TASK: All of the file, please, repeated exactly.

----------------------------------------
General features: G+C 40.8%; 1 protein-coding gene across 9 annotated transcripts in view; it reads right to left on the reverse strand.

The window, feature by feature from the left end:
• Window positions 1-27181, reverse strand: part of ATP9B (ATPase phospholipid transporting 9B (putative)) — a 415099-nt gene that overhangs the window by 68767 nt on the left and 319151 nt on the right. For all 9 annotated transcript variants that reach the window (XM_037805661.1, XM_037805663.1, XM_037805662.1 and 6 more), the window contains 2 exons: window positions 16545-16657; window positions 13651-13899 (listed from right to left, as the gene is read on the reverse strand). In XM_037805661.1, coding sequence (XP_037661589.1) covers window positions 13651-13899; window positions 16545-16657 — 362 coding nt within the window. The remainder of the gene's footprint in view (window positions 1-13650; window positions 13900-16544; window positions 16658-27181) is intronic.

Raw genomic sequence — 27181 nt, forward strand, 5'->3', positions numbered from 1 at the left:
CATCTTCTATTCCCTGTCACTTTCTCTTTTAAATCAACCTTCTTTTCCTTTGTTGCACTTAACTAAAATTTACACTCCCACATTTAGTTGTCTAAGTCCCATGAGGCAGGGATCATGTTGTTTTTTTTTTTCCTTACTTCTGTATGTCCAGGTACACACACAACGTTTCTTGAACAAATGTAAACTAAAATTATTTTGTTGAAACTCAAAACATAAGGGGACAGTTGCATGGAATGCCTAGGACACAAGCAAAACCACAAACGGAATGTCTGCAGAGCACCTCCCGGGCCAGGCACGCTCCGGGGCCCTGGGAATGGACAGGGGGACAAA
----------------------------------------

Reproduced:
General features: G+C 40.8%; 1 protein-coding gene across 9 annotated transcripts in view; it reads right to left on the reverse strand.

The window, feature by feature from the left end:
• Window positions 1-27181, reverse strand: part of ATP9B (ATPase phospholipid transporting 9B (putative)) — a 415099-nt gene that overhangs the window by 68767 nt on the left and 319151 nt on the right. For all 9 annotated transcript variants that reach the window (XM_037805661.1, XM_037805663.1, XM_037805662.1 and 6 more), the window contains 2 exons: window positions 16545-16657; window positions 13651-13899 (listed from right to left, as the gene is read on the reverse strand). In XM_037805661.1, coding sequence (XP_037661589.1) covers window positions 13651-13899; window positions 16545-16657 — 362 coding nt within the window. The remainder of the gene's footprint in view (window positions 1-13650; window positions 13900-16544; window positions 16658-27181) is intronic.

Raw genomic sequence — 27181 nt, forward strand, 5'->3', positions numbered from 1 at the left:
CATCTTCTATTCCCTGTCACTTTCTCTTTTAAATCAACCTTCTTTTCCTTTGTTGCACTTAACTAAAATTTACACTCCCACATTTAGTTGTCTAAGTCCCATGAGGCAGGGATCATGTTGTTTTTTTTTTTCCTTACTTCTGTATGTCCAGGTACACACACAACGTTTCTTGAACAAATGTAAACTAAAATTATTTTGTTGAAACTCAAAACATAAGGGGACAGTTGCATGGAATGCCTAGGACACAAGCAAAACCACAAACGGAATGTCTGCAGAGCACCTCCCGGGCCAGGCACGCTCCGGGGCCCTGGGAATGGACAGGGGGACAAA